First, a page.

Next to each deck’s loop section is a large filter encoder. The encoder is larger than any other knob on the mixer, which is great, but it feels like it should be a traditional potentiometer instead of a push encoder. Encoders are great for the shift functionality – a move / beat jump behavior – but with filters, encoders are very noticeable when used. You can hear it engage in “steps” instead of a smooth sound like you’d hear with a traditional potentiometer knob.
For a budget controller, the P32 DJ’s mixing section is what you’d expect. There’s low/mid/high EQs, an easy browse/load section, and headphone cue selection buttons. The short-throw channel volume faders and crossfader might be harder for users of full-sized DJ controllers to get used to, but it’s important to remember that this controller is only 14 inches by 9.5 inches.
Portability + Design
Hercules did a great job of making this a controller that really is the definition of portable. I was able to fit the P32 in a very small backpack. It’s also light, coming in at just 3.08 pounds.
Compared to controllers that have a similar functionality – two decks, FX, and a basic soundcard, the P32 does it all in a much smaller footprint, all while keeping the spacing of the controls relatively comfortable. I felt like the channel faders and crossfader were a bit too close together. Other than that, the full-size pads and other controls have plenty of room around them for heavy use.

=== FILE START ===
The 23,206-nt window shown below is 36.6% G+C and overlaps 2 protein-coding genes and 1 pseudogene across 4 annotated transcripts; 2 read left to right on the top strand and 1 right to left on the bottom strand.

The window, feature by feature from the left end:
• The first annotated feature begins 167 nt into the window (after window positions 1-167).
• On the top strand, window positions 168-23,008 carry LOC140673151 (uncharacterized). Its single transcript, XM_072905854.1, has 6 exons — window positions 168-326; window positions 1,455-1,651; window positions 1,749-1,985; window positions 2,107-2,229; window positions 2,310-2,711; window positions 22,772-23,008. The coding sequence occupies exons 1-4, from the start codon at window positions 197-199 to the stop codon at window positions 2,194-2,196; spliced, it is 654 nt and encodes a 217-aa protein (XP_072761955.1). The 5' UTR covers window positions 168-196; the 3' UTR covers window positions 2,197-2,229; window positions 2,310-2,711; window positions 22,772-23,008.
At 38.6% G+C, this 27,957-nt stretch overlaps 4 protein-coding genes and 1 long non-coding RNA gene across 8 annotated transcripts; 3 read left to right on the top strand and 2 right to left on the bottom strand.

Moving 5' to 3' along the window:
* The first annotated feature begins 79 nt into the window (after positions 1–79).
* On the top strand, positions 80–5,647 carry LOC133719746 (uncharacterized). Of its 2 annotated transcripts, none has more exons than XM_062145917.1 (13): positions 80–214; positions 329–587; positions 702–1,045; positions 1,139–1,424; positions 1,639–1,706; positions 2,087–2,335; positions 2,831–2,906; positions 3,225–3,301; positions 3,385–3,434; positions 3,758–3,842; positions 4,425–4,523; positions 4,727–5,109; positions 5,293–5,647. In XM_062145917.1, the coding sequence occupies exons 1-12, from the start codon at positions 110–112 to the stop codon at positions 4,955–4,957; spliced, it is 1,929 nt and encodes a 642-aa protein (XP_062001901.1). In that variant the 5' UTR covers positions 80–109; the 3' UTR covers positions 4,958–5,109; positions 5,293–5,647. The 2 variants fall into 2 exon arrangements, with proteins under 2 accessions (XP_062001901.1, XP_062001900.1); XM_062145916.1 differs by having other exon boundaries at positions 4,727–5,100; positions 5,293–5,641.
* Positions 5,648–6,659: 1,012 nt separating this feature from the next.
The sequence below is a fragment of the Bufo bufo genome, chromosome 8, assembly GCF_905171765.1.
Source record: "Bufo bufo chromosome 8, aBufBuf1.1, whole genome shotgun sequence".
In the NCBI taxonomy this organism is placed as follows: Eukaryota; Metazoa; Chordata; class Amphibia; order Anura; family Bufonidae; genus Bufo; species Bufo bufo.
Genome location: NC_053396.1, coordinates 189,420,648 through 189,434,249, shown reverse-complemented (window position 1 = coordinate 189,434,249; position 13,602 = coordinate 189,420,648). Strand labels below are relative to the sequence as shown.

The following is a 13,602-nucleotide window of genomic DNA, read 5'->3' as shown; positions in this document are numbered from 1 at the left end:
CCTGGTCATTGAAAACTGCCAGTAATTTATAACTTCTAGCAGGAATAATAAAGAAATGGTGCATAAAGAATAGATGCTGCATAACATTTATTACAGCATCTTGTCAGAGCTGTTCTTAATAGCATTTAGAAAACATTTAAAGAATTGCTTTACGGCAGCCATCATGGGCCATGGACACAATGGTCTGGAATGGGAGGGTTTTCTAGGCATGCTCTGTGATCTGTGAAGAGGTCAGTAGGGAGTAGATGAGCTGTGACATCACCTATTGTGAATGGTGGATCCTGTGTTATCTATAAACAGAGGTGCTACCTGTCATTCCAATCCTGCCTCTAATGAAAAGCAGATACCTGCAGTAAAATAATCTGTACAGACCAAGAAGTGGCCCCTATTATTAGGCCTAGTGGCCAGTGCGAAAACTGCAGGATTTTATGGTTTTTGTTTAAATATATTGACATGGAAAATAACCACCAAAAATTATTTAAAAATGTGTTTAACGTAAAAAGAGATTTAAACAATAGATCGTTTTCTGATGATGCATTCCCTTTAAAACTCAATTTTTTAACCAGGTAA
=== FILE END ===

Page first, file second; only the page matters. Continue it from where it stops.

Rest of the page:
Great For the Centerpiece Of A Modular Setup?
There were a few controls that I found myself wanting dedicate controls for on the P32, the addition of which would probably have made this controller too cluttered. It felt like using the P32 alongside a second small controller might be ideal to cover these controls – which are available via a shift layer:
- individual track gain
- master volume
- track tempo / pitch
- scrub through tracks
- nudge a track backwards/forwards in a track a tiny amount
P32: A High-Value Budget Pad Controller
For DJs looking for an analogous set of kit, it’s tempting to compare the P32 DJ to two Traktor Kontrol F1s with a Z1 in the middle. This unit is vastly more affordable at $299 (if you bought those Kontrol units, it would run $600). What you get is a complete DJing package – in addition to the unique control set, there’s a built-in sound card with master RCA outs and a headphone cue.
For the price and the size, the P32 is a solid controller. It might not replace a full-fledged DJ setup, but could be a perfect mainstay in a larger modular setup. It could also be a good choice for DJs who want something small and portable to take for spur-of-the-moment gigs. The P32 will surely encourage users to think beyond the jogwheel, ideal for DJs who have sets that rely entirely on loops, cue points, samples, and a layering-heavy workflow.
We’re giving away a single unit of this P32 DJ controller – just use the widget below to enter to win!